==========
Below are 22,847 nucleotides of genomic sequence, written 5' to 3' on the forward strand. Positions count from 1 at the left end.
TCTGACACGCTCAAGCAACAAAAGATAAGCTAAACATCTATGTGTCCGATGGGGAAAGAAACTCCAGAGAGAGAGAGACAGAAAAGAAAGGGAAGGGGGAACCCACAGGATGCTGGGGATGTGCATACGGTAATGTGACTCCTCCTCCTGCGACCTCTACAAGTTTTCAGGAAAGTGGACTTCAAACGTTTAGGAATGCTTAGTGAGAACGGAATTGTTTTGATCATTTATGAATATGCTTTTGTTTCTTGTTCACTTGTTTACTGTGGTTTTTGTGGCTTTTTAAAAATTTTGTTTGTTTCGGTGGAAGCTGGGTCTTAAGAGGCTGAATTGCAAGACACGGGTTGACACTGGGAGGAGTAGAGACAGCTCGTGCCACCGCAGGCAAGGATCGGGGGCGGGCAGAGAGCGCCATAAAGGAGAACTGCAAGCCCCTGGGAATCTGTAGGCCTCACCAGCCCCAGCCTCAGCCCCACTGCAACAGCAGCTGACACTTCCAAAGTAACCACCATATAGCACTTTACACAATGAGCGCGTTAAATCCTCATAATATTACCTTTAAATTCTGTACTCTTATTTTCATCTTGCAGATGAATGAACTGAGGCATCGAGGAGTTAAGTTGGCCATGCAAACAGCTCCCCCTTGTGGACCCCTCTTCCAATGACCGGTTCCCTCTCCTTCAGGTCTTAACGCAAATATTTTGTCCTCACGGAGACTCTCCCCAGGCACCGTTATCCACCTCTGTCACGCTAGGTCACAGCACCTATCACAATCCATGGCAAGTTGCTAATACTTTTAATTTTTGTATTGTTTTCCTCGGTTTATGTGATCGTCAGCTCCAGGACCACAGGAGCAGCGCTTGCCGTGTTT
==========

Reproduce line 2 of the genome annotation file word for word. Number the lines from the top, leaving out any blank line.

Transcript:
TCTGACACGCTCAAGCAACAAAAGATAAGCTAAACATCTATGTGTCCGATGGGGAAAGAAACTCCAGAGAGAGAGAGACAGAAAAGAAAGGGAAGGGGGAACCCACAGGATGCTGGGGATGTGCATACGGTAATGTGACTCCTCCTCCTGCGACCTCTACAAGTTTTCAGGAAAGTGGACTTCAAACGTTTAGGAATGCTTAGTGAGAACGGAATTGTTTTGATCATTTATGAATATGCTTTTGTTTCTTGTTCACTTGTTTACTGTGGTTTTTGTGGCTTTTTAAAAATTTTGTTTGTTTCGGTGGAAGCTGGGTCTTAAGAGGCTGAATTGCAAGACACGGGTTGACACTGGGAGGAGTAGAGACAGCTCGTGCCACCGCAGGCAAGGATCGGGGGCGGGCAGAGAGCGCCATAAAGGAGAACTGCAAGCCCCTGGGAATCTGTAGGCCTCACCAGCCCCAGCCTCAGCCCCACTGCAACAGCAGCTGACACTTCCAAAGTAACCACCATATAGCACTTTACACAATGAGCGCGTTAAATCCTCATAATATTACCTTTAAATTCTGTACTCTTATTTTCATCTTGCAGATGAATGAACTGAGGCATCGAGGAGTTAAGTTGGCCATGCAAACAGCTCCCCCTTGTGGACCCCTCTTCCAATGACCGGTTCCCTCTCCTTCAGGTCTTAACGCAAATATTTTGTCCTCACGGAGACTCTCCCCAGGCACCGTTATCCACCTCTGTCACGCTAGGTCACAGCACCTATCACAATCCATGGCAAGTTGCTAATACTTTTAATTTTTGTATTGTTTTCCTCGGTTTATGTGATCGTCAGCTCCAGGACCACAGGAGCAGCGCTTGCCGTGTTT